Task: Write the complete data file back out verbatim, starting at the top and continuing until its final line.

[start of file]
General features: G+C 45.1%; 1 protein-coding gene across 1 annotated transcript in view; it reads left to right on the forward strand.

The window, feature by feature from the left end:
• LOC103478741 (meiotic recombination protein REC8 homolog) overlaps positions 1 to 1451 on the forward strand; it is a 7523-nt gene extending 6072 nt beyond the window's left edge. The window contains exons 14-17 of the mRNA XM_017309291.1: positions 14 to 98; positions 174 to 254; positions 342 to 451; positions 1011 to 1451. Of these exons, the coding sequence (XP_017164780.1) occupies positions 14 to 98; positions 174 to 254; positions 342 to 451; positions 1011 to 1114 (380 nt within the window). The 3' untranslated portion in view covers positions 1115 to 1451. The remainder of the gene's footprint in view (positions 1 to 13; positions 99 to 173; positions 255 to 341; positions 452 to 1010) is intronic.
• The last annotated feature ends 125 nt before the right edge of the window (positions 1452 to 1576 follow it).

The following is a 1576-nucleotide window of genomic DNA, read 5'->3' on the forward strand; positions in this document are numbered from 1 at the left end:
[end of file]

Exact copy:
General features: G+C 45.1%; 1 protein-coding gene across 1 annotated transcript in view; it reads left to right on the forward strand.

The window, feature by feature from the left end:
• LOC103478741 (meiotic recombination protein REC8 homolog) overlaps positions 1 to 1451 on the forward strand; it is a 7523-nt gene extending 6072 nt beyond the window's left edge. The window contains exons 14-17 of the mRNA XM_017309291.1: positions 14 to 98; positions 174 to 254; positions 342 to 451; positions 1011 to 1451. Of these exons, the coding sequence (XP_017164780.1) occupies positions 14 to 98; positions 174 to 254; positions 342 to 451; positions 1011 to 1114 (380 nt within the window). The 3' untranslated portion in view covers positions 1115 to 1451. The remainder of the gene's footprint in view (positions 1 to 13; positions 99 to 173; positions 255 to 341; positions 452 to 1010) is intronic.
• The last annotated feature ends 125 nt before the right edge of the window (positions 1452 to 1576 follow it).

The following is a 1576-nucleotide window of genomic DNA, read 5'->3' on the forward strand; positions in this document are numbered from 1 at the left end: